Plastic waste is a large problem in our industrialized world, and it has affected both our health and our ecosystem. With the discovery of the plastic degrading enzymes, PET (Pet hydrolase) and MHET (Mono-(2-hyroxyethyl) terephthalic acid) from the bacteria Ideonella sakaiensis, we have a potential solution for plastic waste. A fusion protein of PETase and MHETase is theoretically capable of breaking down plastic into ethylene glycol and teraphthalate. The transformation of S. cerevisiae with an expression plasmid containing the gene for the PET-MHET fusion protein, will allow the generation of organic fuels, such as ethanol, from the degradation of plastic. PET-MHET will be inserted into our pYES2 plasmid and used to transform S. cerevisiae. Verification of expression and enzymatic activity will follow. Transformed PET-MHET yeast will then be grown in the presence of the plastic to determine levels of degradation.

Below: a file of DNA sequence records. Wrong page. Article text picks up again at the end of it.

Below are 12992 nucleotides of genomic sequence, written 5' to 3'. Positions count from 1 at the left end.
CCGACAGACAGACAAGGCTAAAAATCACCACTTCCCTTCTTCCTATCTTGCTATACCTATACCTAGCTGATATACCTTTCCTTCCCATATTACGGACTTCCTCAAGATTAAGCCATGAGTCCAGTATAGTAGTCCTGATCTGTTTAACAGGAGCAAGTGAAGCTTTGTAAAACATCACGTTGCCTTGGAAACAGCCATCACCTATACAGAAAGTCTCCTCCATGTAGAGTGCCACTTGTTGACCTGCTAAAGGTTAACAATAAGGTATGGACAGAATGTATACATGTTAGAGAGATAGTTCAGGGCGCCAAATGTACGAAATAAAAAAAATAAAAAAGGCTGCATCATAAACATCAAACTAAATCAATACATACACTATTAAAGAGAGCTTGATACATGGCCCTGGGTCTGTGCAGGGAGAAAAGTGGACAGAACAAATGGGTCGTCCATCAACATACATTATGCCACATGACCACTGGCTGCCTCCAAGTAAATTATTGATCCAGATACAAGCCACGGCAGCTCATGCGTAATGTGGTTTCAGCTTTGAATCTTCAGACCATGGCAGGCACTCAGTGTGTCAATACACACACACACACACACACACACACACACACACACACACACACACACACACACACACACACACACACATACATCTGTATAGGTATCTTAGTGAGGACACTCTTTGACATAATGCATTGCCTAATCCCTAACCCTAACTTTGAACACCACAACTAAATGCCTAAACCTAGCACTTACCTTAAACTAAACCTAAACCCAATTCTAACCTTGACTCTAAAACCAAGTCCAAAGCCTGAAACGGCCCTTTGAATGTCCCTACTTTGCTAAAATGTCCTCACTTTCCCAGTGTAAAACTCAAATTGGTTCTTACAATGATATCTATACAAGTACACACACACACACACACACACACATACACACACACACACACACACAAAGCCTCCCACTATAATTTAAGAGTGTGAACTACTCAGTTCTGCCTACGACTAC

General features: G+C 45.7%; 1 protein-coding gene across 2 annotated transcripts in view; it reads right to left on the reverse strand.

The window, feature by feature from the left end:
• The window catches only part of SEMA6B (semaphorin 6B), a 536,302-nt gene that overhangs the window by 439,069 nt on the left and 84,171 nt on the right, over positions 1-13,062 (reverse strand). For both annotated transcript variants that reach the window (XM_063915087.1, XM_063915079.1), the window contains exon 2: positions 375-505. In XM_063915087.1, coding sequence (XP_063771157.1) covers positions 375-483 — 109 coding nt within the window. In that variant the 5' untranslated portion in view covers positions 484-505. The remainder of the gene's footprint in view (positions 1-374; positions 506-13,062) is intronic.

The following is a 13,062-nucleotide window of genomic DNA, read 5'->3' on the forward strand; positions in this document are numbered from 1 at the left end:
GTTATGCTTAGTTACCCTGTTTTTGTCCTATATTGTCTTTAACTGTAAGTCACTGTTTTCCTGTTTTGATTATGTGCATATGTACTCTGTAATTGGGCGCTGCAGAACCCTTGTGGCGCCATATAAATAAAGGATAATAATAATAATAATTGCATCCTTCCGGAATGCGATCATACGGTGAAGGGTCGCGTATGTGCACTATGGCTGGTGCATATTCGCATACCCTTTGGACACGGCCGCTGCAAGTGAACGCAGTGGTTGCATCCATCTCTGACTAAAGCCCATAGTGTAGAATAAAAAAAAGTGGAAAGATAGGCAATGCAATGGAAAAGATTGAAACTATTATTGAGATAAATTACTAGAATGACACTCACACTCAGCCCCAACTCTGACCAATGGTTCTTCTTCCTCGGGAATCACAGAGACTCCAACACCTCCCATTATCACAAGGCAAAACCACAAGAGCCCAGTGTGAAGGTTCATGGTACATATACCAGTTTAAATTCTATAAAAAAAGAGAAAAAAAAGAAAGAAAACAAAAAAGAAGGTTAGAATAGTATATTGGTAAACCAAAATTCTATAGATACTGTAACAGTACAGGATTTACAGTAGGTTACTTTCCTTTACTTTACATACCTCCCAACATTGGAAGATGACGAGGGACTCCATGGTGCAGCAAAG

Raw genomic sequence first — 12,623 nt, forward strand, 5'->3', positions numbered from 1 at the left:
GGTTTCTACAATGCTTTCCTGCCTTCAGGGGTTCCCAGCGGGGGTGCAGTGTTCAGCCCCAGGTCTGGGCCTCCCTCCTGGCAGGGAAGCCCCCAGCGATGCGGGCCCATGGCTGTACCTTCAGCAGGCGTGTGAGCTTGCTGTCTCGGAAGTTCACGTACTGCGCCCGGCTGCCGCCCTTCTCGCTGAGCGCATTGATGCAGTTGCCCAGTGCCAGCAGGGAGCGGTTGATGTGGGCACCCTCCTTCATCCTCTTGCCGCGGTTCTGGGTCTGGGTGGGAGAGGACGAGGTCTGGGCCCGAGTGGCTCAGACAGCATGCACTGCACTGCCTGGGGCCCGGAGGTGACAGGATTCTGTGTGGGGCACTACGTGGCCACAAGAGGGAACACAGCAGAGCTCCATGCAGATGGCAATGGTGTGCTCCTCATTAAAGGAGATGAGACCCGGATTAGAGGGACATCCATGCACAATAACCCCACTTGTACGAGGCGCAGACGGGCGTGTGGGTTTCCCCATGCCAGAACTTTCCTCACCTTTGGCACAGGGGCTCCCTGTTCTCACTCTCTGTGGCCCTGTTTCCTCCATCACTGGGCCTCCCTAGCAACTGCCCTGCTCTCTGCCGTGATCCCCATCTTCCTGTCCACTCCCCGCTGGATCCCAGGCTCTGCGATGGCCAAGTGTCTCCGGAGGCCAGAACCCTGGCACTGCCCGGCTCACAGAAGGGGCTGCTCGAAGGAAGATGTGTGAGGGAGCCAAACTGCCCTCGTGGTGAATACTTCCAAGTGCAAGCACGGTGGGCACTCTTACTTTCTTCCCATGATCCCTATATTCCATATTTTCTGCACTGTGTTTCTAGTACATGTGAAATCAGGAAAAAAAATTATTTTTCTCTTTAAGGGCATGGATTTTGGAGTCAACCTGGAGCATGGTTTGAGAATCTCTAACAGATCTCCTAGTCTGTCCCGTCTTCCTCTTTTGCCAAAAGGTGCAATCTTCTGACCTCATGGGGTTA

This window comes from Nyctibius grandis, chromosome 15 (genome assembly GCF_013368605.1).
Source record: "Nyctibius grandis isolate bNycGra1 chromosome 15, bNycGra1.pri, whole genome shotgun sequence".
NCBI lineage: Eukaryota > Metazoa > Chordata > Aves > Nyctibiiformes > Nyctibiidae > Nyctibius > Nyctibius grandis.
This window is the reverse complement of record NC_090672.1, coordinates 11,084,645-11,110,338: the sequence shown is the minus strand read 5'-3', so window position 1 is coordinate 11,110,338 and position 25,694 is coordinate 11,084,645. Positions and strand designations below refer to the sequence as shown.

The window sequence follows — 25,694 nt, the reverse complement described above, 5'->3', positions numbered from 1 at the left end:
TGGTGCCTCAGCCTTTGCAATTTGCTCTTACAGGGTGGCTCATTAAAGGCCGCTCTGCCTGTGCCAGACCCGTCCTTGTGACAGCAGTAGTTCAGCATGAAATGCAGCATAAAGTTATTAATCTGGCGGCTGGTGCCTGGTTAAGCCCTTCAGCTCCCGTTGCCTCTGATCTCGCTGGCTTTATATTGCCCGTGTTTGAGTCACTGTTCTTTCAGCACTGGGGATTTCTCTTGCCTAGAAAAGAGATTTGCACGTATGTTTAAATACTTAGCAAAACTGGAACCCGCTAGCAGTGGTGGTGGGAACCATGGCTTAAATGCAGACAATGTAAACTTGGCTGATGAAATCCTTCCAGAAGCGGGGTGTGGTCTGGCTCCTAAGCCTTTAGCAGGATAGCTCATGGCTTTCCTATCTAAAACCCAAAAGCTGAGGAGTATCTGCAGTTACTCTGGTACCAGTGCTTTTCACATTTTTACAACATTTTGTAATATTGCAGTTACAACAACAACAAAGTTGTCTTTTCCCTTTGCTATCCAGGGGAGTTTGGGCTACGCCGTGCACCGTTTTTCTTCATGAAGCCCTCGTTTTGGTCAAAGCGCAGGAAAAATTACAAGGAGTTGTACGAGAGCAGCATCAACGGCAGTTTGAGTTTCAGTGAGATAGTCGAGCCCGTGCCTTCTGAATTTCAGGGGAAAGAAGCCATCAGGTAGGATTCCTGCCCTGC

University / Institution: Salt Lake Community College
Format: In Person
SESSION C (1:45-3:15PM)
Area of Research: Science & Technology
Faculty Mentor: Lane Law